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# The Forbidden City in Beijing, from which the emperors ruled

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The Forbidden City in Beijing, from which the emperors ruled [#permalink]

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06 Mar 2012, 23:53
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The Forbidden City in Beijing, from which the emperors ruled by heavenly mandate, was a site which a commoner or foreigner could not enter without any permission, on pain of death.

(A) which a commoner or foreigner could not enter without any permission,

(B) which a commoner or foreigner could enter without any permission only

(C) which no commoner or foreigner could enter without permission,

(D) which, without permission, neither commoner or foreigner could only enter,

(E) which, to enter without permission, neither commoner or foreigner could do,

What's wrong with A?
I found explanation why A isn't the answer, but I am a little confused about the explanation.

This is the explanation.

(A) which a commoner or foreigner could not enter without any permission,
PROBLEM: "Without permission" is the idiom, not "without any permission". Permission is kinda like water. You can't have a water (or a permission). "Any" is indefinite, just like "a", and it's wrong.

But according to dictionary, any is used with uncountable or plural nouns in negative sentences.
"Permission" is a uncountable noun, what's wrong with "any permission"?
[Reveal] Spoiler: OA
If you have any questions
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Re: PT #11 SC 5 [#permalink]

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07 Mar 2012, 18:38
+1 for C.

In the sentence above, we are not counting permissions. We are just stating that permission was required. Hence A is wrong.

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Re: PT #11 SC 5 [#permalink]

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08 Mar 2012, 20:09
Hai

I am confused between B and C. Does the comma after" permission" in option C is right,.whats wrong with option B.
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Re: PT #11 SC 5 [#permalink]

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23 Mar 2012, 13:47
No such thing as "some permission". Hence "any" in option B wouldn't fit.
Has to be C
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Re: PT #11 SC 5 [#permalink]

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25 Mar 2012, 02:25
c for me..............sound good was my reason over A
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Re: The Forbidden City in Beijing, from which the emperors ruled [#permalink]

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16 Sep 2015, 05:00
Hello from the GMAT Club VerbalBot!

Thanks to another GMAT Club member, I have just discovered this valuable topic, yet it had no discussion for over a year. I am now bumping it up - doing my job. I think you may find it valuable (esp those replies with Kudos).

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Re: The Forbidden City in Beijing, from which the emperors ruled [#permalink]

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19 Nov 2015, 07:58
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what is the meaning of sentence? i thought only B helped in deducing the correct meaning of the sentence.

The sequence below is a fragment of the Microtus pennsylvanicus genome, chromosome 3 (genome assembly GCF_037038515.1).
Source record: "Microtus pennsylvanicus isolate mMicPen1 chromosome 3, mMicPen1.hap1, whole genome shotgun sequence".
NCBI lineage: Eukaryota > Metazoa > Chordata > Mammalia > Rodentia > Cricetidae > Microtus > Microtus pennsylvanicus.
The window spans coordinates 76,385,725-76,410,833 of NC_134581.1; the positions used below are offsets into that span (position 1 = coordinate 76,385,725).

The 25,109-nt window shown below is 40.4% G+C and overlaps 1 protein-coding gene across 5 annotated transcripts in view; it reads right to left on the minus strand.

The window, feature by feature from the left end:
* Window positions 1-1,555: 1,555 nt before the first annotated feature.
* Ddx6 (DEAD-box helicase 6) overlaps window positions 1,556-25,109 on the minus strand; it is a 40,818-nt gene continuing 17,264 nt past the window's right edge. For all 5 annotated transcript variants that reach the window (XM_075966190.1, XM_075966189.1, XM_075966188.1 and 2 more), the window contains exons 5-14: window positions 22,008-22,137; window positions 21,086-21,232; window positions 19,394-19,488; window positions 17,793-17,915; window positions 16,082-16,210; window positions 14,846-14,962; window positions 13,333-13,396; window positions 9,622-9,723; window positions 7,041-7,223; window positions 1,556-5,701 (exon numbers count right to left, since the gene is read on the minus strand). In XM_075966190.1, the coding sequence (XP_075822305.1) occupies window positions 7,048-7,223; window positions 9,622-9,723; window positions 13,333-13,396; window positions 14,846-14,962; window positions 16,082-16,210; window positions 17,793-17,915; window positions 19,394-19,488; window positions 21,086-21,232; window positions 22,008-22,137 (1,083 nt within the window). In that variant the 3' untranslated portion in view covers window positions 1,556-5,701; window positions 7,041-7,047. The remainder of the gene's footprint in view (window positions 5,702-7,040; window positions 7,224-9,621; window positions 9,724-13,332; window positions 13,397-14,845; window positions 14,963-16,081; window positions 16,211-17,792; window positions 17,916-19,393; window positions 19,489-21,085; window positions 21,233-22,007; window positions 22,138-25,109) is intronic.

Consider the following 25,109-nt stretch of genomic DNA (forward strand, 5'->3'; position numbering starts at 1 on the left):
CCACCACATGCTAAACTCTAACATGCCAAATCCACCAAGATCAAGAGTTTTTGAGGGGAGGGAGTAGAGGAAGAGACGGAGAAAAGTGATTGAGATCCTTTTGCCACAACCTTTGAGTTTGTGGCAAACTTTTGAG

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Re: The Forbidden City in Beijing, from which the emperors ruled [#permalink]

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19 Nov 2015, 07:58
what is the meaning of sentence? i thought only B helped in deducing the correct meaning of the sentence.
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The Forbidden City in Beijing, from which the emperors ruled [#permalink]

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27 Nov 2015, 15:45
mahakmalik wrote:
what is the meaning of sentence? i thought only B helped in deducing the correct meaning of the sentence.

The meaning of the sentence is that "The Forbidden City in Beijing was a place where no one could enter without permission" B is not correct since it completely changes the meaning, saying than one could enter without permission only
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Re: The Forbidden City in Beijing, from which the emperors ruled [#permalink]

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29 Nov 2015, 23:34
Konstantin1983 wrote:
mahakmalik wrote:
what is the meaning of sentence? i thought only B helped in deducing the correct meaning of the sentence.

The meaning of the sentence is that "The Forbidden City in Beijing was a place where no one could enter without permission" B is not correct since it completely changes the meaning, saying than one could enter without permission only

Dear Konstantin,
I have a doubt, would be really helpful if you clarify.
In option B , it says that you could enter without any permission only on the pain of death. There is no comma here
Whereas in option C what does the modifier "on pain of death "after "," refers to ?
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Re: The Forbidden City in Beijing, from which the emperors ruled [#permalink]

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30 Nov 2015, 01:00
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Expert's post
B isn't quite as bad as that, Konstantin. Notice that "without any permission" is followed by "only on pain of death." So it's not really the opposite of C. However, there are two problems with B:

1) The word "any" is unneeded. You either have permission or you don't. You can't have a little bit or a lot of permission.
2) Although the overall meaning is the same as elsewhere--you'll be killed if you enter without permission--it is a bit odd to say that you could enter without permission only on pain of death. It sounds like that's the one way that it's okay to enter without permission, almost like you made a deal. "You don't have permission. Are you willing to die?" "Sure." "Okay, come on in."
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Re: The Forbidden City in Beijing, from which the emperors ruled [#permalink]

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30 Nov 2015, 13:32
evst wrote:
Konstantin1983 wrote:
mahakmalik wrote:
what is the meaning of sentence? i thought only B helped in deducing the correct meaning of the sentence.